What Hi Fi Sound and Vision Thu, 28 Nov 2013, 1:28pm

Musical Fidelity V90 DAC

Tested at £199
80100
4

A well-priced, well-featured DAC that’s a pleasant listen, but far from the last word in outright entertainment

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For

  • Detailed
  • Smooth, fluid midrange
  • Well-featured
  • Good build quality

Against

  • Not as agile as some
  • Bass could be tighter
  • Lacks excitement

The Musical Fidelity V90 DAC is part of a new range of devices aimed at providing an easy upgrade for a range of equipment at a reasonable price.

With a choice of coaxial, asynchronous USB and optical inputs, it will work with most digital devices your household can throw at it. So far, so good.

Musical Fidelity V90 DAC

It’s a well-built little box for the money too. Just short of half-width size, there’s a 32-bit DAC housed inside the simple brushed aluminium case.

The simplicity of its looks is complemented by plug-and-play functionality, with just two small switches on the front for controlling power and source.

Performance

Hooking the V90 DAC up to our Naim NDX streamer using the coaxial input and playing Kanye West’s Blood on the Leaves, we were immediately hit by two things.

First, the midrange is beautifully smooth and fluid, with clarity and stacks of detail that we wouldn’t normally expect at this price.

However, the overall presentation feels somewhat sanitised – a polite PG-rated version of an 18 movie, if you like.  

Musical Fidelity V90 DAC

Blood on the Leaves’s aggressive horn instrumental should bite into your ears with power and impatience, but played through the V90 DAC it sounds civilised and meandering, losing a fair amount of its intended drama, impetus and impact.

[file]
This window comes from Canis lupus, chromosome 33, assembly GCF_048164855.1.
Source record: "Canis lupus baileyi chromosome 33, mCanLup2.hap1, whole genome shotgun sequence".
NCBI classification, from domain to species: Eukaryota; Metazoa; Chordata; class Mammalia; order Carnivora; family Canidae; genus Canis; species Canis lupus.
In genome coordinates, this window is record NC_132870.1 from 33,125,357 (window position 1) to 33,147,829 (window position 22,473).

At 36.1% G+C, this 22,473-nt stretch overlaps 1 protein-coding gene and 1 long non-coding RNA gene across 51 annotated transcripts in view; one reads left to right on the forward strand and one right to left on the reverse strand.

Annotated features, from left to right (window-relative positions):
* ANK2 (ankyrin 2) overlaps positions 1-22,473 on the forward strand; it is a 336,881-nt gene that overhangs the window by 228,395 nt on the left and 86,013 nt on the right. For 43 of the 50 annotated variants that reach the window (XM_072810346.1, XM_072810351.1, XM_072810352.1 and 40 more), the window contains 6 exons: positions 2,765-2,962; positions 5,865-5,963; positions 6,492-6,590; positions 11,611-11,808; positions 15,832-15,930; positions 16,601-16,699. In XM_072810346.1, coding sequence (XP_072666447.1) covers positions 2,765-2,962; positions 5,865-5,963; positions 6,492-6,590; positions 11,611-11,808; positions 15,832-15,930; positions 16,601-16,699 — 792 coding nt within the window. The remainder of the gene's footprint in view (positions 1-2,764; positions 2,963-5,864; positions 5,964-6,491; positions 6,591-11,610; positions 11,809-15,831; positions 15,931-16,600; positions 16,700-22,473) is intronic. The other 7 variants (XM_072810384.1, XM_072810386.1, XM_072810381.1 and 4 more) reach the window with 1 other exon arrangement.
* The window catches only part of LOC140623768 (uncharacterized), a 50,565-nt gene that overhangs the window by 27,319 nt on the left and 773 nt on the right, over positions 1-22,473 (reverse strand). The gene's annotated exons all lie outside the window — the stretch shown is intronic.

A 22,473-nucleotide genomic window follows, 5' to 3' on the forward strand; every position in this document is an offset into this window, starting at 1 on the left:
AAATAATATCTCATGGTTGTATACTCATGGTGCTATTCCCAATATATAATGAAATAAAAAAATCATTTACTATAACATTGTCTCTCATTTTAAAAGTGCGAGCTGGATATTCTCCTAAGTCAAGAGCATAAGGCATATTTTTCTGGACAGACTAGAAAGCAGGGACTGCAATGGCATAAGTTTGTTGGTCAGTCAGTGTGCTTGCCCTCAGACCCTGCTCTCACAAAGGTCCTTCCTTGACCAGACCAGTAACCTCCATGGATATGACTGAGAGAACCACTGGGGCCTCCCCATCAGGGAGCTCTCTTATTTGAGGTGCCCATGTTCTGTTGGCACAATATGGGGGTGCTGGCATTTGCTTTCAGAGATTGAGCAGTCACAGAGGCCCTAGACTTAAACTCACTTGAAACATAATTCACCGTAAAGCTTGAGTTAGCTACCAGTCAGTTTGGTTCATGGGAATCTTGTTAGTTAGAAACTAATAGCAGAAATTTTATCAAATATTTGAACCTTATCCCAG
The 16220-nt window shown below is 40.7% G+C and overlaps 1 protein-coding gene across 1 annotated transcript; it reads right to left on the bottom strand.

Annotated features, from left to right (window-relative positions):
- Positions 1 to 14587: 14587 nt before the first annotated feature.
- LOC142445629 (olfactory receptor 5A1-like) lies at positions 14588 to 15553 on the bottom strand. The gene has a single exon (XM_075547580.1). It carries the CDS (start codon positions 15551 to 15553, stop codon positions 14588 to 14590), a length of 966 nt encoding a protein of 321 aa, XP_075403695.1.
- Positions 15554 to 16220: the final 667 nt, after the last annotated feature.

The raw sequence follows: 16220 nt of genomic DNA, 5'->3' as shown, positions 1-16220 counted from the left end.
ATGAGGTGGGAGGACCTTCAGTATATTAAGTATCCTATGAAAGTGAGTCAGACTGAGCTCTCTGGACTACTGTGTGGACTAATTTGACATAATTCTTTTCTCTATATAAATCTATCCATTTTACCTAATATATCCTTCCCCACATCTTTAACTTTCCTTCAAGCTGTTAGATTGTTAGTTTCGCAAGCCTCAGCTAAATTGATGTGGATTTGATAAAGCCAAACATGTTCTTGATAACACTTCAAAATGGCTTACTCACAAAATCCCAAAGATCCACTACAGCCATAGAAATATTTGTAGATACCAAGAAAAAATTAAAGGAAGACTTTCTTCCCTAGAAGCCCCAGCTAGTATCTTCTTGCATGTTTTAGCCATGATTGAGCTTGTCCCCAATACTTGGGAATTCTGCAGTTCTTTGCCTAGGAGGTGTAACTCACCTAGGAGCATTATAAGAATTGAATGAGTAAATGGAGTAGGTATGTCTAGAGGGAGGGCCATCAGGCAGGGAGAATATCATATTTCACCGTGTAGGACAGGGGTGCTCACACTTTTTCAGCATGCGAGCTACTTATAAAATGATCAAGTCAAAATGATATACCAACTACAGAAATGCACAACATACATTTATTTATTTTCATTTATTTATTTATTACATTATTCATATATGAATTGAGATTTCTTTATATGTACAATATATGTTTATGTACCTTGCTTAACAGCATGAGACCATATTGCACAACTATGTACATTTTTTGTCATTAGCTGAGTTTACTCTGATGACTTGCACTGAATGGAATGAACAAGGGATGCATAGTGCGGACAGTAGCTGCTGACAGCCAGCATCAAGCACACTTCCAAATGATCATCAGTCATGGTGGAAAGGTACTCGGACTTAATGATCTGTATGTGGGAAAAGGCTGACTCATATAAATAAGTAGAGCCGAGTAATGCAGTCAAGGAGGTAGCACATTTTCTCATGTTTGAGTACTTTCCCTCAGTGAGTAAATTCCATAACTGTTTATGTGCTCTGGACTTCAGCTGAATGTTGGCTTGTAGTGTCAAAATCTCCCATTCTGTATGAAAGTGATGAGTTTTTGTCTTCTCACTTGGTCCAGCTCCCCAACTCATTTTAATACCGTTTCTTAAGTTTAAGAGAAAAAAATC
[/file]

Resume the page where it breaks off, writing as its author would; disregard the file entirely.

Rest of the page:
Play something a little more laid-back in character, like Nick Cave’s We No Who U R and that midrange shines again, creating a thoroughly pleasant, listenable sound, with plenty of subtlety. But even here, the bass could do with being a bit lighter on its feet to help it time better.

Change to the asynchronous USB input (which is capable of 24-bit/96kHz), and a listen to J Cole’s Power Trip proves this relaxed character to be consistent across inputs.

Musical Fidelity V90 DAC

Tonally, it’s an enjoyable listen, well balanced and never bright or overly bassy. You certainly won’t feel offended by any part of the V90 DAC’s presentation, although a tighter low-end wouldn’t go amiss – it can have a tendency to sound a little soft around the edges when it needs to be punchy.

Give it something fairly beefy to work with, like John Williams’ Jurassic Park theme and it does a good job at remaining composed when there’s lots going on, showing off a good sense of dynamics and space as the music builds. But it just falls short of the excitement we expect at the piece’s crescendo.

Verdict

For our tastes, the V90 DAC is just a little too relaxed, but it is an enjoyable listen that never becomes tiring. If you’re fine with just a USB input we prefer the insightful and exciting HRT microStreamer.

And if you want a full range of features, the Cambridge Audio DacMagic 100 is a great alternative.

 

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